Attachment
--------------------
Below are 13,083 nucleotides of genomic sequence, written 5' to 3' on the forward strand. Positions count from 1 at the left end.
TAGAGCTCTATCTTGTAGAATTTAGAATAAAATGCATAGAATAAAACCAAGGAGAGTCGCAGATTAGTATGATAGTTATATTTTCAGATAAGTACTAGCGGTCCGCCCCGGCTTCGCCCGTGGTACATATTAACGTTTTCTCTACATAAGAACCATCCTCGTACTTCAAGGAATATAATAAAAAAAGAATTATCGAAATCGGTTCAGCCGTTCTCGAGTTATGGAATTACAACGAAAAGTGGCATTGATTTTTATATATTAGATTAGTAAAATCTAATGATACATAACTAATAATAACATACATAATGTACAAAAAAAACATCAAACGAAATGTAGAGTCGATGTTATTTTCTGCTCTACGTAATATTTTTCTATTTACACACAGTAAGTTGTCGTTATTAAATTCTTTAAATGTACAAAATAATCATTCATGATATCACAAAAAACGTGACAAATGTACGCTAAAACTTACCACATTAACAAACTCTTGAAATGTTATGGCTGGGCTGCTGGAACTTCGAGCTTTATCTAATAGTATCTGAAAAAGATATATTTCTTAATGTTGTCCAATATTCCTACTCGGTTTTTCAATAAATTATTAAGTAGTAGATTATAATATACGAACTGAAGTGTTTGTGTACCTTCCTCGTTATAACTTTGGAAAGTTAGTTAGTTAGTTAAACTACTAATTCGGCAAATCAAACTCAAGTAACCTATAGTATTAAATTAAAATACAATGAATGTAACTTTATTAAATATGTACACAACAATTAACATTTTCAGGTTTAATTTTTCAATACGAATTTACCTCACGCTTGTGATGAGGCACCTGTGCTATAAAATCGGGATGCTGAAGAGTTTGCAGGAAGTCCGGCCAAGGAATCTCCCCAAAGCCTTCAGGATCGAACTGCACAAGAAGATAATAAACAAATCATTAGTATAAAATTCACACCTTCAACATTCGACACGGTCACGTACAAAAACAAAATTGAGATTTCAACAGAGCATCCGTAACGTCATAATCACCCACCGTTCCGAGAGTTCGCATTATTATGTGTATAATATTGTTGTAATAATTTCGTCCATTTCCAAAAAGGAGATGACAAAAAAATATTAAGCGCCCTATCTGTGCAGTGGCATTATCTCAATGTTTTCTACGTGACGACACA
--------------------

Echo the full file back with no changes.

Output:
Below are 13,083 nucleotides of genomic sequence, written 5' to 3' on the forward strand. Positions count from 1 at the left end.
TAGAGCTCTATCTTGTAGAATTTAGAATAAAATGCATAGAATAAAACCAAGGAGAGTCGCAGATTAGTATGATAGTTATATTTTCAGATAAGTACTAGCGGTCCGCCCCGGCTTCGCCCGTGGTACATATTAACGTTTTCTCTACATAAGAACCATCCTCGTACTTCAAGGAATATAATAAAAAAAGAATTATCGAAATCGGTTCAGCCGTTCTCGAGTTATGGAATTACAACGAAAAGTGGCATTGATTTTTATATATTAGATTAGTAAAATCTAATGATACATAACTAATAATAACATACATAATGTACAAAAAAAACATCAAACGAAATGTAGAGTCGATGTTATTTTCTGCTCTACGTAATATTTTTCTATTTACACACAGTAAGTTGTCGTTATTAAATTCTTTAAATGTACAAAATAATCATTCATGATATCACAAAAAACGTGACAAATGTACGCTAAAACTTACCACATTAACAAACTCTTGAAATGTTATGGCTGGGCTGCTGGAACTTCGAGCTTTATCTAATAGTATCTGAAAAAGATATATTTCTTAATGTTGTCCAATATTCCTACTCGGTTTTTCAATAAATTATTAAGTAGTAGATTATAATATACGAACTGAAGTGTTTGTGTACCTTCCTCGTTATAACTTTGGAAAGTTAGTTAGTTAGTTAAACTACTAATTCGGCAAATCAAACTCAAGTAACCTATAGTATTAAATTAAAATACAATGAATGTAACTTTATTAAATATGTACACAACAATTAACATTTTCAGGTTTAATTTTTCAATACGAATTTACCTCACGCTTGTGATGAGGCACCTGTGCTATAAAATCGGGATGCTGAAGAGTTTGCAGGAAGTCCGGCCAAGGAATCTCCCCAAAGCCTTCAGGATCGAACTGCACAAGAAGATAATAAACAAATCATTAGTATAAAATTCACACCTTCAACATTCGACACGGTCACGTACAAAAACAAAATTGAGATTTCAACAGAGCATCCGTAACGTCATAATCACCCACCGTTCCGAGAGTTCGCATTATTATGTGTATAATATTGTTGTAATAATTTCGTCCATTTCCAAAAAGGAGATGACAAAAAAATATTAAGCGCCCTATCTGTGCAGTGGCATTATCTCAATGTTTTCTACGTGACGACACA